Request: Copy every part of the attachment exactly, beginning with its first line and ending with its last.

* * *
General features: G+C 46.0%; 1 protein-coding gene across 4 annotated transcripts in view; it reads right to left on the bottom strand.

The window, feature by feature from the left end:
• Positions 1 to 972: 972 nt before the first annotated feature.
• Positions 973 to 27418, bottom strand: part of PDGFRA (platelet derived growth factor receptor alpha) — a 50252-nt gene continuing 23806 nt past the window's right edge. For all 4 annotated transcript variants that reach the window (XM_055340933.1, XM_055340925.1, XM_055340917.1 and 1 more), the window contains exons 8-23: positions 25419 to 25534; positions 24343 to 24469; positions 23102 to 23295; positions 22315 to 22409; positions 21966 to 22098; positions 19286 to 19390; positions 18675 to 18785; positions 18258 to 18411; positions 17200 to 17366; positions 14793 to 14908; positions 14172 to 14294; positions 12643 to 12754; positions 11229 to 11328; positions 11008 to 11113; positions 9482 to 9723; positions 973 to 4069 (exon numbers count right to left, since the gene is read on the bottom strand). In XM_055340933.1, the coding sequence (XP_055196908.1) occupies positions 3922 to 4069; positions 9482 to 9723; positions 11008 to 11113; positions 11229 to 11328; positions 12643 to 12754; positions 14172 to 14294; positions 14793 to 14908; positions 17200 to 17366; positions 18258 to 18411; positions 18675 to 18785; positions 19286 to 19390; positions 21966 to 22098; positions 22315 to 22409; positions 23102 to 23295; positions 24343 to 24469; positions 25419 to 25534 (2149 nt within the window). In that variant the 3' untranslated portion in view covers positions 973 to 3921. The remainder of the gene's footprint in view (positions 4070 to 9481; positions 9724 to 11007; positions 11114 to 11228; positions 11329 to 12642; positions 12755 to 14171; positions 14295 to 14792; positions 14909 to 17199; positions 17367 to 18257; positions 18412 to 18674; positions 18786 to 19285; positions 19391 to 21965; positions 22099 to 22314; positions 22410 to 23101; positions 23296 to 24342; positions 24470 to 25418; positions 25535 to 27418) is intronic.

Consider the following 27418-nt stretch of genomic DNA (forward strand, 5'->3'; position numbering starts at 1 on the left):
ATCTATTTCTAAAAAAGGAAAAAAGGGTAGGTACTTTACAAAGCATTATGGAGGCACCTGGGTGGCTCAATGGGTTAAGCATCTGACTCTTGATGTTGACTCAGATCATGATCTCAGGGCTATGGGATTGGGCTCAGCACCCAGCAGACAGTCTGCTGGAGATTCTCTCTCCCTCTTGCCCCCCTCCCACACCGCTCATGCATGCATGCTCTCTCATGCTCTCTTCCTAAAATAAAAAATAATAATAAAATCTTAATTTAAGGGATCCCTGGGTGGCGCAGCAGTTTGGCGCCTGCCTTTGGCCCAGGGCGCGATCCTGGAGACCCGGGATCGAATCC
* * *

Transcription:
General features: G+C 46.0%; 1 protein-coding gene across 4 annotated transcripts in view; it reads right to left on the bottom strand.

The window, feature by feature from the left end:
• Positions 1 to 972: 972 nt before the first annotated feature.
• Positions 973 to 27418, bottom strand: part of PDGFRA (platelet derived growth factor receptor alpha) — a 50252-nt gene continuing 23806 nt past the window's right edge. For all 4 annotated transcript variants that reach the window (XM_055340933.1, XM_055340925.1, XM_055340917.1 and 1 more), the window contains exons 8-23: positions 25419 to 25534; positions 24343 to 24469; positions 23102 to 23295; positions 22315 to 22409; positions 21966 to 22098; positions 19286 to 19390; positions 18675 to 18785; positions 18258 to 18411; positions 17200 to 17366; positions 14793 to 14908; positions 14172 to 14294; positions 12643 to 12754; positions 11229 to 11328; positions 11008 to 11113; positions 9482 to 9723; positions 973 to 4069 (exon numbers count right to left, since the gene is read on the bottom strand). In XM_055340933.1, the coding sequence (XP_055196908.1) occupies positions 3922 to 4069; positions 9482 to 9723; positions 11008 to 11113; positions 11229 to 11328; positions 12643 to 12754; positions 14172 to 14294; positions 14793 to 14908; positions 17200 to 17366; positions 18258 to 18411; positions 18675 to 18785; positions 19286 to 19390; positions 21966 to 22098; positions 22315 to 22409; positions 23102 to 23295; positions 24343 to 24469; positions 25419 to 25534 (2149 nt within the window). In that variant the 3' untranslated portion in view covers positions 973 to 3921. The remainder of the gene's footprint in view (positions 4070 to 9481; positions 9724 to 11007; positions 11114 to 11228; positions 11329 to 12642; positions 12755 to 14171; positions 14295 to 14792; positions 14909 to 17199; positions 17367 to 18257; positions 18412 to 18674; positions 18786 to 19285; positions 19391 to 21965; positions 22099 to 22314; positions 22410 to 23101; positions 23296 to 24342; positions 24470 to 25418; positions 25535 to 27418) is intronic.

Consider the following 27418-nt stretch of genomic DNA (forward strand, 5'->3'; position numbering starts at 1 on the left):
ATCTATTTCTAAAAAAGGAAAAAAGGGTAGGTACTTTACAAAGCATTATGGAGGCACCTGGGTGGCTCAATGGGTTAAGCATCTGACTCTTGATGTTGACTCAGATCATGATCTCAGGGCTATGGGATTGGGCTCAGCACCCAGCAGACAGTCTGCTGGAGATTCTCTCTCCCTCTTGCCCCCCTCCCACACCGCTCATGCATGCATGCTCTCTCATGCTCTCTTCCTAAAATAAAAAATAATAATAAAATCTTAATTTAAGGGATCCCTGGGTGGCGCAGCAGTTTGGCGCCTGCCTTTGGCCCAGGGCGCGATCCTGGAGACCCGGGATCGAATCC